There is so much going on, I almost forgot to write this meeting up. We had a Council Meeting on September 14th, but it was the day after the fire and senior management and the Mayor were pretty busy with various activities around the emergency response, so we cut back on the Agenda, deferring many items to next meeting, and only moved things that were supported on consent or were time-sensitive.
We started with a presentation from the Fire Chief about the Pier Park Fire (which I am not going to try to summarize here, as it is now a few days old and much has evolved, but you can see the video here), then a Presentation from Fraser Health:
330 East Columbia Street (Royal Columbian Hospital) Phase 2 and Phase 3 Redevelopment – Update from August 31 Meeting
Last meeting, Council pushed back a bit at Fraser Health on some of the transportation aspects of the RCH expansion projects. Not out of the blue, but based on a couple of years of attempts to shift the thinking of Fraser Health to meet community expectations. I talked about it in that post linked to above, but did not include Council’s request that the Hospital meet the City’s expectations (set out in our zoning Bylaw) for accessible parking allocation.
Fraser Health has come back with a response to our comments. I don’t want to dig too deep here, but you can watch the video if you want all of the details, but on the accessible parking requirement (The City requested 10% of parking be accessible, Fraser Health argues that 5% meets the needs of their customers), Fraser Health notes that this hospital will have much higher accessible parking standards than any other in the province, but more importantly, FH has made a commitment to undergo ongoing monitoring of parking and accessible parking need and adjust with demand.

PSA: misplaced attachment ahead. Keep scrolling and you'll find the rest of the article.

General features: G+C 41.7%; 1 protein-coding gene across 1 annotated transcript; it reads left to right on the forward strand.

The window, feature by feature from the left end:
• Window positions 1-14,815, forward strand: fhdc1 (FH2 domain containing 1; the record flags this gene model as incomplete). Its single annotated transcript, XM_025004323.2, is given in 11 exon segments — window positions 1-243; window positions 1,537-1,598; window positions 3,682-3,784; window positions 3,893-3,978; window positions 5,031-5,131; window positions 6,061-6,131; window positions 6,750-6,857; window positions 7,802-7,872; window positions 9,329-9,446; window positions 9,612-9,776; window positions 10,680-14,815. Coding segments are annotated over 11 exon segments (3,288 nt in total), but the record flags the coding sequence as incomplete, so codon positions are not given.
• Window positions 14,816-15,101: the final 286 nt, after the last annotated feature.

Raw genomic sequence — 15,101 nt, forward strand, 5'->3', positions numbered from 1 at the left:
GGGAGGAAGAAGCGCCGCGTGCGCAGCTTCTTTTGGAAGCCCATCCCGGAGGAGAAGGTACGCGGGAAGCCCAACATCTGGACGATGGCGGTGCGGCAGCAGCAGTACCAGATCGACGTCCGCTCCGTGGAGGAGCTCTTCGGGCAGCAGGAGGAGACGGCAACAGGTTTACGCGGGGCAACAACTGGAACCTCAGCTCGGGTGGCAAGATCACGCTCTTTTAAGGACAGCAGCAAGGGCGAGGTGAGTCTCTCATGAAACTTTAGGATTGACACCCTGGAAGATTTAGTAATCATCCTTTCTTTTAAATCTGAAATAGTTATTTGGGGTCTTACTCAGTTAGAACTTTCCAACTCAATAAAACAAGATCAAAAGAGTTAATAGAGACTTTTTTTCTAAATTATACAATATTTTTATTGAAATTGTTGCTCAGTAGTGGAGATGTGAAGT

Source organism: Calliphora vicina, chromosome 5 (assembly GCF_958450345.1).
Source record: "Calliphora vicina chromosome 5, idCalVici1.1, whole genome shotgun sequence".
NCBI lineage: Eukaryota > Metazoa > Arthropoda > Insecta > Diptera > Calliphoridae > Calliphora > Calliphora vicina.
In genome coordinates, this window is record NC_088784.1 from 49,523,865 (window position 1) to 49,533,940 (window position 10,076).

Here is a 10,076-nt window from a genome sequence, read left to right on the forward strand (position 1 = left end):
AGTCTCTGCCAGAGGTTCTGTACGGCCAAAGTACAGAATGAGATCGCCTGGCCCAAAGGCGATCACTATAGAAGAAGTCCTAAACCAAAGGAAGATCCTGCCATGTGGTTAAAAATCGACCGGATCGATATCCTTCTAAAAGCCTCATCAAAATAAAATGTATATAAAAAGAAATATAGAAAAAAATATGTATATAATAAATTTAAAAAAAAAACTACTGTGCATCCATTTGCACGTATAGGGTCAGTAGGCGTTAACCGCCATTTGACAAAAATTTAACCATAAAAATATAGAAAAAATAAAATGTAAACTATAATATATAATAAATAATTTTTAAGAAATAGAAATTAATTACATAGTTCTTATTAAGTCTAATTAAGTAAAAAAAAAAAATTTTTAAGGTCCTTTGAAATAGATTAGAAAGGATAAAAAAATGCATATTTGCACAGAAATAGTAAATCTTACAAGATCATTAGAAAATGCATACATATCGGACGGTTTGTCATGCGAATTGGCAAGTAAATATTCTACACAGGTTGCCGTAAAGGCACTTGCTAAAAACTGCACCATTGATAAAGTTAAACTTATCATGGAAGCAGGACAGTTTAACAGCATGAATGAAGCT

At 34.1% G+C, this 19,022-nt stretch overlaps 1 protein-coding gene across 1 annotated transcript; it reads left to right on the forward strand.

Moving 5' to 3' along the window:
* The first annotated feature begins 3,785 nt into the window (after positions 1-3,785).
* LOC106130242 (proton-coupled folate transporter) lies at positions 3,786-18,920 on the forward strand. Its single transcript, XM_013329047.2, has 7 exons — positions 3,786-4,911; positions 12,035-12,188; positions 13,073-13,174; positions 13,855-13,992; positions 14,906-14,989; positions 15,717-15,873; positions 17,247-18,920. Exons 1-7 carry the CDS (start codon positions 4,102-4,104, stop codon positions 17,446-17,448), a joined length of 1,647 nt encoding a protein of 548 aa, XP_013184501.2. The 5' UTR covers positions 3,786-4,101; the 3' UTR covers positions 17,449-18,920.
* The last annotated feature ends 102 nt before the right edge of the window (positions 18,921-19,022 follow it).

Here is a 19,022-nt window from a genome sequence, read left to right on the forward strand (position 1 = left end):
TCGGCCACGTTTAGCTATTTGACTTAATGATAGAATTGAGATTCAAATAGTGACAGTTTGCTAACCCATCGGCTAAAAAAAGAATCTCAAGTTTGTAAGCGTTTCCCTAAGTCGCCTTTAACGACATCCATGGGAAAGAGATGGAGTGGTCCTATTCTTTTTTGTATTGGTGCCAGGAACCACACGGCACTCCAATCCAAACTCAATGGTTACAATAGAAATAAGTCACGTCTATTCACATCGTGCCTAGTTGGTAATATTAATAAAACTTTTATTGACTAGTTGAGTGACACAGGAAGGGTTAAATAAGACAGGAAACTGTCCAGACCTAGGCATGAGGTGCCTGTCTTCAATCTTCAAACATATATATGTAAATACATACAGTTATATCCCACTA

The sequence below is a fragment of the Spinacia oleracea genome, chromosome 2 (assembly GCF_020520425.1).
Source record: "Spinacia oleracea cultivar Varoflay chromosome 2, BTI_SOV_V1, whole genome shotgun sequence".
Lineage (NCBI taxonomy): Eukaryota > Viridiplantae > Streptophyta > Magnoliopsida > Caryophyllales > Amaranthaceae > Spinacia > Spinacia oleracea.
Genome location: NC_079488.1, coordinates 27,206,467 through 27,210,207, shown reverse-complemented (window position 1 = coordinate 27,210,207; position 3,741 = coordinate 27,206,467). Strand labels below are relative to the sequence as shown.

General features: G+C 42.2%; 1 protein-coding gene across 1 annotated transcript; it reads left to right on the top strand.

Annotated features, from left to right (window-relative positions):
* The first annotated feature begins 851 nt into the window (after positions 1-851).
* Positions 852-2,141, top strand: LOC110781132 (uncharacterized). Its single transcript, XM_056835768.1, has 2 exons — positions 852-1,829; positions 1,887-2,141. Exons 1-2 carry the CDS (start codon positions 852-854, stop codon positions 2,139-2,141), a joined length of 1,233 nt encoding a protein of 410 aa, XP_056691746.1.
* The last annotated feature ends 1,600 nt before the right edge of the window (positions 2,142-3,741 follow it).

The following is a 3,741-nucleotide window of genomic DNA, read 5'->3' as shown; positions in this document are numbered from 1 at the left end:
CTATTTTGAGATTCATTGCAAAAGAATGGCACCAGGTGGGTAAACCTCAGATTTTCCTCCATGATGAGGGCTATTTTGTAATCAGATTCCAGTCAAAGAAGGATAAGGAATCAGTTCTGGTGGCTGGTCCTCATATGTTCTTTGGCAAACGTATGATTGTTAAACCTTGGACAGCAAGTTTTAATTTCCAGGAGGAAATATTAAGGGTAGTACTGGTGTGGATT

On the seamless connection to SkyTrain, FH provided some updated drawings and designs that will not turn the hospital around, but will serve to assure an accessible, at-grade connection and appropriate entrance design for the corner of the Hospital near SkyTrain.
On the East Columbia vs. Brunette Ave traffic load concerns, I remain unsatisfied by where the project is, but am satisfied that Fraser Health hears these concerns, and that they will continue to work in good faith with our Staff, TransLink, MOTI, and other partners to develop better long-term transportation plans, and that we will encode this commitment in our Development Agreement process.
I’ve ranted enough about this, but I need to reinforce. My intention is not to stop or get in the way of building the Hospital, but to assure the project is built in a way that serves the community, and meets the stated objectives of the community and of the province. We cannot miss the opportunity to think about what our community and our province will look like in 10 year, 20 years, 30 years if we intend to take the actions that are behind our bold words around climate.
If there is any intention on the part of Fraser Health to act on the commitments this province has made, this country has made, and this city has made, to meet our Paris Targets, we cannot continue to use assumptions that Brunette Avenue will always operate as it does today – carrying 40,000 or 50,000 vehicles a day. We certainly cannot build infrastructure to reinforce those assumptions. If we do, we are just blowing smoke, literally and figuratively.
When I read that “The City is obligated to minimize any negative impacts to the people and goods movement capacity of the corridor”, I retort that the Province is under no such obligation, and they alone have the power to shift this obligation if need be to make this hospital fit better. I challenge this “obligation” as being counter to the obligation we have to future generations to leave them a viable planet. If the time when we are investing more than a billion dollars in infrastructure is not the time to make that shift – when is?
I appreciate and value the serious TDM commitments made by FH, and am comfortable with moving forward with rezoning, but still expect that Fraser Health will endeavor to address these core issues as we go through development agreements.
The following items were Moved on Consent:
Appointment of Director of Finance